Friday, January 21, 2011

A Pivotal Moment

Yesterday I promised a snippet of memoir about a pivotal moment in my life.  This was a big one for me, eventually, this moment changed my life in drastic ways.

Every life has those moments of clarity when something within clicks, a light bulb turns on and the path before us, free of the debris that kept us from moving forward, dissipates.  There’s no way to forecast when a pivotal moment will occur or why a certain situation triggers the beginning of a life change.  One such ah-ha moment happened to me during a time of high-stress and sorrow.

My father, siblings and I gathered at the hospital on a snowy Saturday in December.  My mother layed on the narrow bed with sides pulled up, an institution white sheet outlining her diminishing body.  She gestured slightly with hands and arms while voicing concerns. “Who will do the cooking?” she asked in the soft voice I knew so well.  She was reassured that we’d all take our turns cooking.  Satisfied with the response, she closed her eyes, rested her head against the pillow and became quiet and still.

Throughout the day and into the evening she spoke to us.  At times scenes from her childhood became the topic of conversation and she’d share intimate details of growing up.  Then, there were flashes of lucidity when we all joined in conversation as if dinner was on the table and each of us in our respective places.

In between monologs and discussions, mom slept.  During one nap, I stood at the window in her hospital room staring out at the tableaus unfolding.  From this location I could make out the fairytale-castle-like courthouse that sat in the town square with turrets peaking in orange-red tiles.  Any other day the view would have been a magical one, with big snowflakes twirling to the ground against the courthouse background and Christmas music streaming down from the tall central tower, but this was not a holiday shopping excursion. I was here to ease my mother’s passing. I‘d seen it in her eyes over the past few weeks, that faraway, other-worldly look coupled with a lack of interest in this one.  On the doorstep now, all she had to do was open the door and walk through.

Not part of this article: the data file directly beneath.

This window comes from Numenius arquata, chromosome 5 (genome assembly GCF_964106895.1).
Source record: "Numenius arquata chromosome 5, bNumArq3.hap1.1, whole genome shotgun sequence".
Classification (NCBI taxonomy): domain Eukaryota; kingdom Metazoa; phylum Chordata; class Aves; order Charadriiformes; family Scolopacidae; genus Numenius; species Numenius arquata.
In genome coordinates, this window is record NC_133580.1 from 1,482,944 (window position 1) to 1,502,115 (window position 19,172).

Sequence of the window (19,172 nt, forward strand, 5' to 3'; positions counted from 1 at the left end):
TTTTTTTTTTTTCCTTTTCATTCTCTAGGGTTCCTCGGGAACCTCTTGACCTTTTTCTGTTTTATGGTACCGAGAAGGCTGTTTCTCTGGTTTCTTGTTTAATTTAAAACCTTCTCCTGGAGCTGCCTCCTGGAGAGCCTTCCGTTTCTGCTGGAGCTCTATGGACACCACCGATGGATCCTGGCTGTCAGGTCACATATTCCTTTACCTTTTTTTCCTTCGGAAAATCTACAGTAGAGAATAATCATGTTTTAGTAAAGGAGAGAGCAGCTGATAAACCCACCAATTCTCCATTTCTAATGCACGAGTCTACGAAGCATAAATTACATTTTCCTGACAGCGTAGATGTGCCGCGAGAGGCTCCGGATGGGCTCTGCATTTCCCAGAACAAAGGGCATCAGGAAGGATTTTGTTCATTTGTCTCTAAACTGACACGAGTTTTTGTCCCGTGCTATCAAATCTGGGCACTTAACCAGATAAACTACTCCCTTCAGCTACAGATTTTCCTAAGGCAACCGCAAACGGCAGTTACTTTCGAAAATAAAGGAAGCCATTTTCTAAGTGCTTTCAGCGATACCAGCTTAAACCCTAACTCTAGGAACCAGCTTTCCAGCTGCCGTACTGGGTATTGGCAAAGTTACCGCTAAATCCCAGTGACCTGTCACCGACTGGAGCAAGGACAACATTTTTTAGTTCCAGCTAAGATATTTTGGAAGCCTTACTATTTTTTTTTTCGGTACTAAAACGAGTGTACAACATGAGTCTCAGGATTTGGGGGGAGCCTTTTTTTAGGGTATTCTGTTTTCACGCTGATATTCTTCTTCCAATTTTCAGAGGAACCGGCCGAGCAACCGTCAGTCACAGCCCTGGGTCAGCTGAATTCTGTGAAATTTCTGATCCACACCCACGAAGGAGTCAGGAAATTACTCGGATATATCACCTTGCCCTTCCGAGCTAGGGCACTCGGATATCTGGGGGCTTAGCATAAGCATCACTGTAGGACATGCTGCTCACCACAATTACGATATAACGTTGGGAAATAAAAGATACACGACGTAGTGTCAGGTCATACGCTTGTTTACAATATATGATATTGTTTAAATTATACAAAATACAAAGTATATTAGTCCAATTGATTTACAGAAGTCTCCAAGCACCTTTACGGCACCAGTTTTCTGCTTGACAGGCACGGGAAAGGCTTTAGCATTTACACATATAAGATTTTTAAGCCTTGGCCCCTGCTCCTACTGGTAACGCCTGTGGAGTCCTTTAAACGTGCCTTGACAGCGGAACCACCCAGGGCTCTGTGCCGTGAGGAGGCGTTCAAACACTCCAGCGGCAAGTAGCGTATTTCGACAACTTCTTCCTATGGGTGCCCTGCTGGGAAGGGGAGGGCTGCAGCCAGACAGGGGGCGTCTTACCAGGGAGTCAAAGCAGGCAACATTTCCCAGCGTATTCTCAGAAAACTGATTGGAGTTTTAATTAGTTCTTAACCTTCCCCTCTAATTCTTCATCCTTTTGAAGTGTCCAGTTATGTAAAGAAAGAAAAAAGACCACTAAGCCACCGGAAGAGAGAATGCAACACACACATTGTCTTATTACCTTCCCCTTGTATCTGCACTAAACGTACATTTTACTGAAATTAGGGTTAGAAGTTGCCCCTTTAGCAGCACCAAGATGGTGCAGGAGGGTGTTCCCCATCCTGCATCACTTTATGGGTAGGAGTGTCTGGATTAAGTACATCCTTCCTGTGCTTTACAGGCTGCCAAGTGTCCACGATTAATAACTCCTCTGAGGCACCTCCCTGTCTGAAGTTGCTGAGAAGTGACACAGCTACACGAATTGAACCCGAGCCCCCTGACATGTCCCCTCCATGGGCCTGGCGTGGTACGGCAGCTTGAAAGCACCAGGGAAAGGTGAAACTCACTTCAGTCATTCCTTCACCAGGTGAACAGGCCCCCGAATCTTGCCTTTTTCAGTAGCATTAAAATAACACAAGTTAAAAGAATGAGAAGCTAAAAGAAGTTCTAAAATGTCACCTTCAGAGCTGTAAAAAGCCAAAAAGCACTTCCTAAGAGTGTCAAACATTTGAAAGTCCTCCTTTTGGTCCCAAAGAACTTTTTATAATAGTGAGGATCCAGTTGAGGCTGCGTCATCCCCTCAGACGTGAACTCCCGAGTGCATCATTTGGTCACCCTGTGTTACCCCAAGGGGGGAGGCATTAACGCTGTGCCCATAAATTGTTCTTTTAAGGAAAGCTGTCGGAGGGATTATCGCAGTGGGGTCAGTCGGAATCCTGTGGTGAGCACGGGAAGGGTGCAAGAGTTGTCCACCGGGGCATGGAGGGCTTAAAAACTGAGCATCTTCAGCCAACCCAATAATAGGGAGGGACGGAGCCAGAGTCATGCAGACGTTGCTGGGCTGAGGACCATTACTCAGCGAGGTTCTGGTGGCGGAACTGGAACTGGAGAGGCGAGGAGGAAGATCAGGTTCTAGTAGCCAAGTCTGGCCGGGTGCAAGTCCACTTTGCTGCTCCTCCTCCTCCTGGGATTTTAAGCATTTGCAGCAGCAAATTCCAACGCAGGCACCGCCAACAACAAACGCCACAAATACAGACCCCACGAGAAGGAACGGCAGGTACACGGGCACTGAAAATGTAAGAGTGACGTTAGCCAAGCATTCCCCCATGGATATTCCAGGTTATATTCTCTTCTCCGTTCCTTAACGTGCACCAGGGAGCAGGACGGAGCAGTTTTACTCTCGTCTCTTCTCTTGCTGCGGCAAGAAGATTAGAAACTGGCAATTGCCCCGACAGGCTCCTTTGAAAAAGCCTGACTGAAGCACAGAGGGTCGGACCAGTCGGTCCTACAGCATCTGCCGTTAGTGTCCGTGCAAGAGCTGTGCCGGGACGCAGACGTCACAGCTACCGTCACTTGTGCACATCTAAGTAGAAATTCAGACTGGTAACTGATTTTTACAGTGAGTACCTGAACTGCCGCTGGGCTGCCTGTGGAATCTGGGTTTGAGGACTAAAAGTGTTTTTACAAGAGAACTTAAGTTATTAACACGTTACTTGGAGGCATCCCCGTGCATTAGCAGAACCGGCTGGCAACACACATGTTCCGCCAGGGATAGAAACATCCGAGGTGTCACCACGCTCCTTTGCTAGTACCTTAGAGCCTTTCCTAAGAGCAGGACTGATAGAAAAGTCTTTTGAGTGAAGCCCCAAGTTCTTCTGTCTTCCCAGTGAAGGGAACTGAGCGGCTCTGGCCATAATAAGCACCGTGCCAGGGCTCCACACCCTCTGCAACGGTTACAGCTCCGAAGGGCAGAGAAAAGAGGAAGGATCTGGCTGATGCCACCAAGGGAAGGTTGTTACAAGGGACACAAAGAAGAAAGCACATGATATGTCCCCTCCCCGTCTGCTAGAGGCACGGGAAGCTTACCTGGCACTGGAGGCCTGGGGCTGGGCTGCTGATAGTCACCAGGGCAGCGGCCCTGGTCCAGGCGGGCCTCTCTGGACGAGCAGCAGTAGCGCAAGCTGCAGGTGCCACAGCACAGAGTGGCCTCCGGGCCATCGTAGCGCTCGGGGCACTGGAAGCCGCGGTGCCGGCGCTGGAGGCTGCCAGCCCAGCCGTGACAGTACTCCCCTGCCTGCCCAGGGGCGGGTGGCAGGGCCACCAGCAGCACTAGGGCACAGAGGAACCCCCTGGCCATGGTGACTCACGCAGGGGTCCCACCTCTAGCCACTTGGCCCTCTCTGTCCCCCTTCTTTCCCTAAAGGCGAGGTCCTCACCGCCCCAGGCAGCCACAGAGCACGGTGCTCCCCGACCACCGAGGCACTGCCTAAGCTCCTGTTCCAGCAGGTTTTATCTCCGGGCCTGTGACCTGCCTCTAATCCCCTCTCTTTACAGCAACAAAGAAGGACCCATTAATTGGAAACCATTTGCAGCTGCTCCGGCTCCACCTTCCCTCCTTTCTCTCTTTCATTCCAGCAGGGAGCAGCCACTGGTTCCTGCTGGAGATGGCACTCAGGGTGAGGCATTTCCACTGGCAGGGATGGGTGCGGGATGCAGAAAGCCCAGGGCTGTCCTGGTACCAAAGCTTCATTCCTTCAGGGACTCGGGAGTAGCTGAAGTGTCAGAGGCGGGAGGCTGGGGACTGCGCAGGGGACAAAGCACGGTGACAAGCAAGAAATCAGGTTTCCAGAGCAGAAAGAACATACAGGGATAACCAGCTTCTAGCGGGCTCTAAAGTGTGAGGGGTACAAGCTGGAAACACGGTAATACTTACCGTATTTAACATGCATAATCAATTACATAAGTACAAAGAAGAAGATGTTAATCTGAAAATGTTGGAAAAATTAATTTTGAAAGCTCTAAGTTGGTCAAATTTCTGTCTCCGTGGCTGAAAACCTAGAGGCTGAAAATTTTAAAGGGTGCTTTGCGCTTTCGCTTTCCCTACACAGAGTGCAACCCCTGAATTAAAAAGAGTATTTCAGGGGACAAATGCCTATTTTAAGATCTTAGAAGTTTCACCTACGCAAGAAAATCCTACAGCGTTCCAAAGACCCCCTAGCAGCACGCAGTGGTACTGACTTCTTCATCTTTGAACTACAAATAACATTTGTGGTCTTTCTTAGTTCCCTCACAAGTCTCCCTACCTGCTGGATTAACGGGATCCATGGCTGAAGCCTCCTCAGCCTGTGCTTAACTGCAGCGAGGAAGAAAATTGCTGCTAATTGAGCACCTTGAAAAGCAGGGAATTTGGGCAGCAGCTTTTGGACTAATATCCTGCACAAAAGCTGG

I watched out the window as visitors dusted off cars covered in snow and drove off guiltily wishing I too could drive away.  A group of children, pulling snow shovels behind them, trudged along the sidewalk hoping to make a dollar or two reminded me of childhood snow days.  My mother’s voice broke my reverie as she began wandering down the roads to the places she’d been and the trips she and my father had made.  She talked of the Badlands in South Dakota, the beauty of the road to the sun in Montana and then she said, “I wish I’d had the courage to fly.”

That simple statement shot through me like an arrow that’s hit its mark.  I turned and looked at my mother.  She was regretful of being afraid to get on a plane and fly to destinations that my father had always wanted to go, but refused to go without her.  As her life slipped away she realized the experiences she would never have, the places she would never see, the people she would never meet because of this fear. 

Overwhelmed with the urge to run away,  I hurried from the room and into the hallway, my heart pounding and my eyes stinging from threatening tears.  Those words rang in my head like a mantra from a guru, “I wish I’d had the courage to fly.”  I wasn’t afraid to get on a plane and go, but was I afraid of a less literal way to fly?